I’ve just bought a new Apple iPod Mini and am really excited about getting started loading my music onto it, but I can’t figure out how to do so! Windows Media Player can synchronize music with the iPod, but the iPod itself doesn’t then seem to know the music is there. HELP!
This is a surprisingly common question for new iPod owners who are using Microsoft Windows on their PC, and the basic answer is that you must use Apple iTunes to get music onto your iPod. Windows Media Player can see the iPod, but only as a hard disk, the section on the iPod where the music is stored is “hidden” and only iTunes knows how to get to it.
Let me take you through the steps of getting some music onto an Apple iPod with iTunes on a Windows XP system, then I’ll show you quickly why WMP can’t do the same thing.
The first time you plug your iPod into your PC via the included USB cable, you’ll probably see something like this:
What’s happened is that the underlying drivers for this class of device have been updated by Microsoft and the changes have been automatically applied – thankfully! – but you need to reboot. Do so, and then the next time you start up, your iPod will not generate any messages of this nature.
Now you really need to get a recent copy of iTunes onto your PC. There’s a CDROM that’s included with your iPod that has the iTunes program thereon, but if you don’t want to mess with that, you can simply go to apple.com/itunes to download the latest version.
The next step is to actually launch the iTunes program. If you don’t have the very latest version, you might well see this dialog window:
Generally, it’s a good idea to make sure you always have the latest version, so click “yes” and it’ll pop up your Web browser and take you directly to the download page, at which point you want to enter your email address, uncheck any boxes to skip certain types of email, and start the download:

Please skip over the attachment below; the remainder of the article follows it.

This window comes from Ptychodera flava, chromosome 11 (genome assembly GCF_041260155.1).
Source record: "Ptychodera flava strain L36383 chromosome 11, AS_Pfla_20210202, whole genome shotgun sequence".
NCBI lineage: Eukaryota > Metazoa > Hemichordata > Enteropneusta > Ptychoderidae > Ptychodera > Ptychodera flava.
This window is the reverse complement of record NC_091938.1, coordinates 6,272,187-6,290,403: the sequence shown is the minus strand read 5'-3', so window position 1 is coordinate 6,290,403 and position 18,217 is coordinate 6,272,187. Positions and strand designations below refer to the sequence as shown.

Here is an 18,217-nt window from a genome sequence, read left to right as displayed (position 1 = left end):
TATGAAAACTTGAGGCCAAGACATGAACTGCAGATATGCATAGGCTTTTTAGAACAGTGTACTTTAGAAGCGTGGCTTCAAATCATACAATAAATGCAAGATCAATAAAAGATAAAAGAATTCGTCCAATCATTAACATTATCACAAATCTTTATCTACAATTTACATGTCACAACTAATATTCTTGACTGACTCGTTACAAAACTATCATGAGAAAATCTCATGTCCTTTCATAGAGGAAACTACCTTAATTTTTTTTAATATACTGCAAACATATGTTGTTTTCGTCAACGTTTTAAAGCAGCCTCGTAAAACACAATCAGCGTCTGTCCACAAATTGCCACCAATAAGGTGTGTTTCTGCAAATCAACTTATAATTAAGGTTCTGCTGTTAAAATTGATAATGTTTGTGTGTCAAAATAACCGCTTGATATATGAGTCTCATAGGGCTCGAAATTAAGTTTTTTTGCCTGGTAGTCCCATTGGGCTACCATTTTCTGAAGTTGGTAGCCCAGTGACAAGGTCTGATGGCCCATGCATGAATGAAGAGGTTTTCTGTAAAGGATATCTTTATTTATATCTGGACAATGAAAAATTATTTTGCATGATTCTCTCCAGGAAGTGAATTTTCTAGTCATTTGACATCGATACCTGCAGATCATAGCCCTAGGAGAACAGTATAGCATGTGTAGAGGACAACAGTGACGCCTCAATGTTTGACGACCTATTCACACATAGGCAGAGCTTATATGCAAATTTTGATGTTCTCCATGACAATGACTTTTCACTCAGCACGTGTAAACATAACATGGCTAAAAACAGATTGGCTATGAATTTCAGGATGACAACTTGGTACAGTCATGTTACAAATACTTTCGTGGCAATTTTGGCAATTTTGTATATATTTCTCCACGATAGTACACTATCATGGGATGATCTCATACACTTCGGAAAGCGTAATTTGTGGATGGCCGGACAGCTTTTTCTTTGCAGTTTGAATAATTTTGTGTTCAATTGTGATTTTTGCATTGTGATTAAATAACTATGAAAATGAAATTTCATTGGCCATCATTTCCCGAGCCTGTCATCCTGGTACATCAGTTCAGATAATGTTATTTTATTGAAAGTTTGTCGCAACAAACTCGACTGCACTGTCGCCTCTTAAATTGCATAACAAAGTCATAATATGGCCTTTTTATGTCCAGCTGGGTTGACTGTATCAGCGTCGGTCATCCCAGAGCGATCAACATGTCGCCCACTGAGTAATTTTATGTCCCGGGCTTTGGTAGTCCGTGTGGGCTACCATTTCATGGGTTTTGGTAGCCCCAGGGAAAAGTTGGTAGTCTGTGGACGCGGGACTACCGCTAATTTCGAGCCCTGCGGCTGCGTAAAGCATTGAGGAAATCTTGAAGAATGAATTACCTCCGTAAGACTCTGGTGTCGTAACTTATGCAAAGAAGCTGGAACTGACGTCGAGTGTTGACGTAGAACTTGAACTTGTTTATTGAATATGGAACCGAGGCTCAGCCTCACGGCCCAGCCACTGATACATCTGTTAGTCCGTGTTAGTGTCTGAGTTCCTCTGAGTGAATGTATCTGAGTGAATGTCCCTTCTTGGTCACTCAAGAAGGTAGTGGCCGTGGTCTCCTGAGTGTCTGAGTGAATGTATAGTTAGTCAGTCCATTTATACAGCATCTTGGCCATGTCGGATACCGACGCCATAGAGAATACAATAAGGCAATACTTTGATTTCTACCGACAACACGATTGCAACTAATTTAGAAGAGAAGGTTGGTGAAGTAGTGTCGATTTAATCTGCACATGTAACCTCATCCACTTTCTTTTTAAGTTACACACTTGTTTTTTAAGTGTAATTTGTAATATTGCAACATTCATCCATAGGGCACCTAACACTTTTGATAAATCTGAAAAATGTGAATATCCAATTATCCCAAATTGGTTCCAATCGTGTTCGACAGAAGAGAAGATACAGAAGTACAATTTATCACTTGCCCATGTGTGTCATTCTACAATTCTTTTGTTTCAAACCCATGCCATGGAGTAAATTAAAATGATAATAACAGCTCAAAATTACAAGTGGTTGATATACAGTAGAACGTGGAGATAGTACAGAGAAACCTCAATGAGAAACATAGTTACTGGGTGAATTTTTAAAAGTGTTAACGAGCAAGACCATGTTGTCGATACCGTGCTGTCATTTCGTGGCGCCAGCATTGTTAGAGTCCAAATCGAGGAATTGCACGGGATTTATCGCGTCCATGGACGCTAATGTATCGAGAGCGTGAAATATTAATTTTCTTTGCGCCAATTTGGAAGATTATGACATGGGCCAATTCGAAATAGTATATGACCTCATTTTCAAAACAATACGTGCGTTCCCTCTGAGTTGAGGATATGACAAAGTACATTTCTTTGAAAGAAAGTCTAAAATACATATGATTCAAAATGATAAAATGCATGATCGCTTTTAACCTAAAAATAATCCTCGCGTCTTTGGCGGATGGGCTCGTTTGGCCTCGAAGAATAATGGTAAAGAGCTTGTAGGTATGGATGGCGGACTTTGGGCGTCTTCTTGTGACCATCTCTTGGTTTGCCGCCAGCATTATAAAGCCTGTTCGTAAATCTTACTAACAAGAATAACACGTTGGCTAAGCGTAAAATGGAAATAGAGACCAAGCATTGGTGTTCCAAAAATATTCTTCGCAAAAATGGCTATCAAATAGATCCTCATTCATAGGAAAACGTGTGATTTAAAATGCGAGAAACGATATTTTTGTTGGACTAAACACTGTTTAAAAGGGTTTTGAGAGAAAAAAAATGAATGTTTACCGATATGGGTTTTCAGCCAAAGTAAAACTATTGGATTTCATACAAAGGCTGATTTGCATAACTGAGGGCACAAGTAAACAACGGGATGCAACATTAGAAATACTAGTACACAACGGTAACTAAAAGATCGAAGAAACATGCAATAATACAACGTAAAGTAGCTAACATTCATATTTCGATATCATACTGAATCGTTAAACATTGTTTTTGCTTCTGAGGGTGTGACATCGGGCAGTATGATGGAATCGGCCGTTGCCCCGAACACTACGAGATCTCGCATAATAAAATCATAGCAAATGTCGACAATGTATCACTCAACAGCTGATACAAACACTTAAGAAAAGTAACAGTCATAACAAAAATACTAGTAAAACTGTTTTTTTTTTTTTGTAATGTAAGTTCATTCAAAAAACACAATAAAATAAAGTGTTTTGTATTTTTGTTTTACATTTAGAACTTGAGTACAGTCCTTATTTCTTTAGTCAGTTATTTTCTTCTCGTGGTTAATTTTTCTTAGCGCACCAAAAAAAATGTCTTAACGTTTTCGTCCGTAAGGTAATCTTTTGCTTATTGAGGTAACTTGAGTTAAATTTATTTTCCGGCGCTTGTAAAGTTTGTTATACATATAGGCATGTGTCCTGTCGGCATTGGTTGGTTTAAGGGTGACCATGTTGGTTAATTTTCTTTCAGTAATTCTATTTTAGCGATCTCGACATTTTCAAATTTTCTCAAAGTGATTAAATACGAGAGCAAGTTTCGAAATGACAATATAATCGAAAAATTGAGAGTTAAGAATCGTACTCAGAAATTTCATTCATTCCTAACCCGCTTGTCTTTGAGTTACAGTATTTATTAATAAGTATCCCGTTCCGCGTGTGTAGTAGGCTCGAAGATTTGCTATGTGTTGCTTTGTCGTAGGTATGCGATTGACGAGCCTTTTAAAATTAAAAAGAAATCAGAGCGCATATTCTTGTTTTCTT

I always uncheck these boxes, personally, as I already get too darn much email, but you might enjoy learning about free music available from the popular iTunes Music Store, etc., as indicated.
Either way, eventually you’ll be able to launch iTunes and have it start up, rather than ask you to do other stuff. At that point it will recognize the iPod that you’ve plugged in and step you through the registration process.
It’ll look like this:
You can stick with the default name for your device, but I always try to pick something more fun. For this 30GB iPod Video, I’m going to call it “MicroTV”, because, well, it’s a pretty tiny video screen. I also uncheck “automatically update music” because I like to control what happens to my iPod manually rather than have things magically occur and then not be what I want. You may find that having iTunes sync your iPod automatically works better for you, however.
When you’re done with this configuration step, click “Next” and you’ll see:
If you’re so inclined, register your iPod, or just click “Finish”.
Now, finally, you can see iTunes in all its glory:
All the colorful material in the middle is from the Apple iTunes Music Store. On the left side column, notice all the various categories of music and content, very similar to Microsoft Windows Media Player. Just below the Music Store, however, is what we seek. It says “MicroTV”, as that’s the name of my iPod.